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Focus: Sourcing/Procurement

Feature Article from Our Sourcing and Procurement Subject Area - See All

From SCDigest's On-Target e-Magazine

- Oct. 10, 2012 -

 
Supply Chain News: Commodities Largely Up in Q3 but Remain Down for Full Year to Date

 

Conflicting Reports over Changes to Walmart's Relationship to Trading Giant Li & Fung

 

SDigest Editorial Staff 

 

Commodity prices mostly made a comeback in Q3, led by sharp rises in many agriculture products driven by the drought in the US, but all told prices are mostly down for the full year, as the steady, multi-year rise in input prices has reverse itself since early 2011.

SCDigest Says:

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With the IMF just this weak predicting even further slowing of the global economy and China expected to see its growth fall for the seventh straight quarter in Q3, the pressure on commodity prices is likely to continue to be downward

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Overall, commodity prices had been on the march higher for nearly a decade.

After rising rapidly during the mid-2000s, commodities naturally enough hit the skids in late 2008 and 2009 during the financial crisis, finding a bottom in about November of 2009, according to the often cited Reuters CRB Commodity Index (see graphic below).

 

But as growth in China quickly returned, the commodities index headed up again, moving higher in a nearly straight line except for a few months in early 2010, peaking in about April of 2011.

 

From there it has been mostly down, providing some measure of relief to input costs for most companies, as a combination of slowing growth in China as well as India and Brazi and continued financial troubles in the Euro zone, have reduced global demand and set many prices tumbling. A strong US dollar, which is used to price most commodities globally, has also kept a lid on costs from a US perspective.

 

The Reuters CRB index has fallen about 18% from its peak in 2011 through early this week.

 

But as the chart shows, commodities made a bit of a rally in Q2 after bottoming in May.

 

To look at individual commodities, we used data from the World Bank, which tracks average prices in a wide number of commodity categories. In most cases these are global prices, which could be different than the pricing dynamics specific to the United States, but in most cases they reflect the same general direction as changes in the US.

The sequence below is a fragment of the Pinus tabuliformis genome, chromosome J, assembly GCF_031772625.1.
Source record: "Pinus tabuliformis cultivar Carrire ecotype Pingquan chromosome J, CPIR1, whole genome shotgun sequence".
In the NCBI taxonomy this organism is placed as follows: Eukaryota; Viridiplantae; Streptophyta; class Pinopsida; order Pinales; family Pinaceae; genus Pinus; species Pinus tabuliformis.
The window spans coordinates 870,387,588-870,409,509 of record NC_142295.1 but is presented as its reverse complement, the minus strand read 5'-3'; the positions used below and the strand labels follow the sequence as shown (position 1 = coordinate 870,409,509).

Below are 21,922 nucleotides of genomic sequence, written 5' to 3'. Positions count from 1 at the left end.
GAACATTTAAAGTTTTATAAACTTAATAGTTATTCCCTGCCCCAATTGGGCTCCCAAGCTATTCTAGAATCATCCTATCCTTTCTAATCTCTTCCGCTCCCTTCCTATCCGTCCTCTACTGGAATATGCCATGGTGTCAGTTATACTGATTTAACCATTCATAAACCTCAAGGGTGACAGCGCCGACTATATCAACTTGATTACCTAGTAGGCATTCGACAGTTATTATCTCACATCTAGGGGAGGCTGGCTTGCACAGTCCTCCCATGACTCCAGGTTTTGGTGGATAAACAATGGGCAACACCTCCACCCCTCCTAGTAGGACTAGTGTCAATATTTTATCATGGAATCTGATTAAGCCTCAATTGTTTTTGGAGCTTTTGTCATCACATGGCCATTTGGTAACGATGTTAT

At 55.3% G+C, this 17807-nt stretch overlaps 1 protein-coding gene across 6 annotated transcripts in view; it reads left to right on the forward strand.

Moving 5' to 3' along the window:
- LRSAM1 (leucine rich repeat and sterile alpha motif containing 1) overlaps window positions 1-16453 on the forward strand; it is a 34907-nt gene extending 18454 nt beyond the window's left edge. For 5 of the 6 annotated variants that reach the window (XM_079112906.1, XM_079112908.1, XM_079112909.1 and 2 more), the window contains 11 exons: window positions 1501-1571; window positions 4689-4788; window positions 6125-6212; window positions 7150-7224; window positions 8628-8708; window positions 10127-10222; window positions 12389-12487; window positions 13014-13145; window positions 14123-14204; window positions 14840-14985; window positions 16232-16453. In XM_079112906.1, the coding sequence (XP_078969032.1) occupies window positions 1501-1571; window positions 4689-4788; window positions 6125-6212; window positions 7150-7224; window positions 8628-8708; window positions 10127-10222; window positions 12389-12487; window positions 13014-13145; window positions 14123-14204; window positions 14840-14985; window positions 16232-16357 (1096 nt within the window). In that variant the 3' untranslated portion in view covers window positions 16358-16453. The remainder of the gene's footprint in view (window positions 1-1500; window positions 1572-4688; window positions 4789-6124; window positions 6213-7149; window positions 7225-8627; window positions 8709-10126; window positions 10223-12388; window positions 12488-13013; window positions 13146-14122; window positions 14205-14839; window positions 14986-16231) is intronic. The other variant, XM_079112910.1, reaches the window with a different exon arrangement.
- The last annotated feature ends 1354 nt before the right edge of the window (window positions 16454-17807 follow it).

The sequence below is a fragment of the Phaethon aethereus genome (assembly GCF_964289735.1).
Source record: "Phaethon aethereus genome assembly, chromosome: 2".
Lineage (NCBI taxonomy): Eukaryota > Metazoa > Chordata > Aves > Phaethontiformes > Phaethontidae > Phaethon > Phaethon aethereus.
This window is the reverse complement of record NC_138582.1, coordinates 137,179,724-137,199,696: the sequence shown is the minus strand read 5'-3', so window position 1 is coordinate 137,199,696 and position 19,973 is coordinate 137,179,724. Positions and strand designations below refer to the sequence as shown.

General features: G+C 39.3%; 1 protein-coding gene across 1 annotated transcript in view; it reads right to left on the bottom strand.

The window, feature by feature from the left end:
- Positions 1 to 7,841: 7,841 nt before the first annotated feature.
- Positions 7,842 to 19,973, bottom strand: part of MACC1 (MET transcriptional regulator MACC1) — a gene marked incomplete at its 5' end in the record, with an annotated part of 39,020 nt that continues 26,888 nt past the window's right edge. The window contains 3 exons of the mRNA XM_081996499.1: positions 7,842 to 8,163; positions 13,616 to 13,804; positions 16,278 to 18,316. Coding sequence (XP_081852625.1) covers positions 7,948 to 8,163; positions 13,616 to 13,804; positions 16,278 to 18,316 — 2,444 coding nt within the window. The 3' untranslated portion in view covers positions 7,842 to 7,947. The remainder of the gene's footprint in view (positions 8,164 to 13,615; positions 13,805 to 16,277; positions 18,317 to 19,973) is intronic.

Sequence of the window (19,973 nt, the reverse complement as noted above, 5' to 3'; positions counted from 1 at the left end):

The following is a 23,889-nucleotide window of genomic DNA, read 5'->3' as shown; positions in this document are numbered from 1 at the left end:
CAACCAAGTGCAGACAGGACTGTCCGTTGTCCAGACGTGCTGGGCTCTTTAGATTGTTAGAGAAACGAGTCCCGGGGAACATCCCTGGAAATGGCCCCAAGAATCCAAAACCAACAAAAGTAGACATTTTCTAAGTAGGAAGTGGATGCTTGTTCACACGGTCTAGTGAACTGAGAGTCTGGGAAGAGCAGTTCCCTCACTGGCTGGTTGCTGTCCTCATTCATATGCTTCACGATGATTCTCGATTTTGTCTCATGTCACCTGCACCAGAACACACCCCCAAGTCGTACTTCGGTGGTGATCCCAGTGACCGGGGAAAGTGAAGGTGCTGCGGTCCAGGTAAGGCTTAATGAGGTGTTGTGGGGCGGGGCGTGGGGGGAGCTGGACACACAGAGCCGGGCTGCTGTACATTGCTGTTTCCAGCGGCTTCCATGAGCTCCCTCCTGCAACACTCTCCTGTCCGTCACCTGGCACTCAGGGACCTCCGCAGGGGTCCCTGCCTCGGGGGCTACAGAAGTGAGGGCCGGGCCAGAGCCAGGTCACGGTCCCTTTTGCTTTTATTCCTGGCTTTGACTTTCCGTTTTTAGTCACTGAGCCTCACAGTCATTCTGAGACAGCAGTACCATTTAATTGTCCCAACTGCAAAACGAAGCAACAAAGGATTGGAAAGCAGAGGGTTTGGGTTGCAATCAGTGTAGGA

In some cases, such as natural gas, where there is a huge delta between the US and global price, the World Bank does separately list a global and regional price.

 

 

Reuters CRB Commodity Index over Past Five Years

 

 


(Sourcing and Procurement Article Continues Below)

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We selected specific commodities from the World Bank dataset across four categories to show changes in Q3 and year to date in 2012, as shown in the table below:

 

Select Commodity Price Changes in Q3 andd Year to Date

 

Energy  Q3 Change YTD Change
Coal (Australia) 3.2% -17.9%
Oil (Brent) 18.5% 5.0%
Nat Gas (Europe) -3.6% -3.9%
Nat Gas (US) 15.4% -10.1%
Group Average 8.4% -6.7%
     
Food/Agriculture    
Cocoa 15.7% 19.3%
Palm Oil -2.6% -5.3%
Soybeans 18.7% 42.0%
Corn 20.1% 24.1%
Wheat (US) 28.0% 43.8%
Rice (Thai) -5.4% -9.5%
Beef -1.8% -5.2%
Chicken 1.2% 6.5%
Sugar -8.2% -27.4%
Cotton 2.4% -11.8%
Group Average 6.8% 7.6%
     
Industrial Inputs    
Rubber -5.0% -10.2%
Wood Pulp -7.1% -9.4%
Potassium Chloride 45.2% -2.3%
Group Average 11.3% -7.3%
     
Metals    
Aluminum 9.2% 2.1%
Copper 9.0% 6.9%
Iron Ore -26.1% -27.0%
Nickel 4.5% -5.4%
Platinum 12.5% 11.6%
Zinc 8.2% 5.5%
Silver 20.1% 10.9%
Group Average 5.3% 0.7%
     
Source: Supply Chain Digest    

 

Source: World Bank Data

 

All four of our categories saw prices rise in Q3, while even with that rise all but food/agricultural products are still down so far in 2012.

 

Some notable increases in Q3 include Brent crude oil (the international price standard) up 18.5%; natural gas prices in the US up 15% (though off of and still at historic lows); soybeans, corn and wheat all surging due to the US drought, and most metals making a sharp run up, with the exception of iron ore, which plummeted 26%. That drop is finding its way into steel prices as well.

 

With the IMF just this weak predicting even further slowing of the global economy and China expected to see its growth fall for the seventh straight quarter in Q3, the pressure on commodity prices is likely to continue to be downward, good news for input costs but perhaps worse news for the top line.

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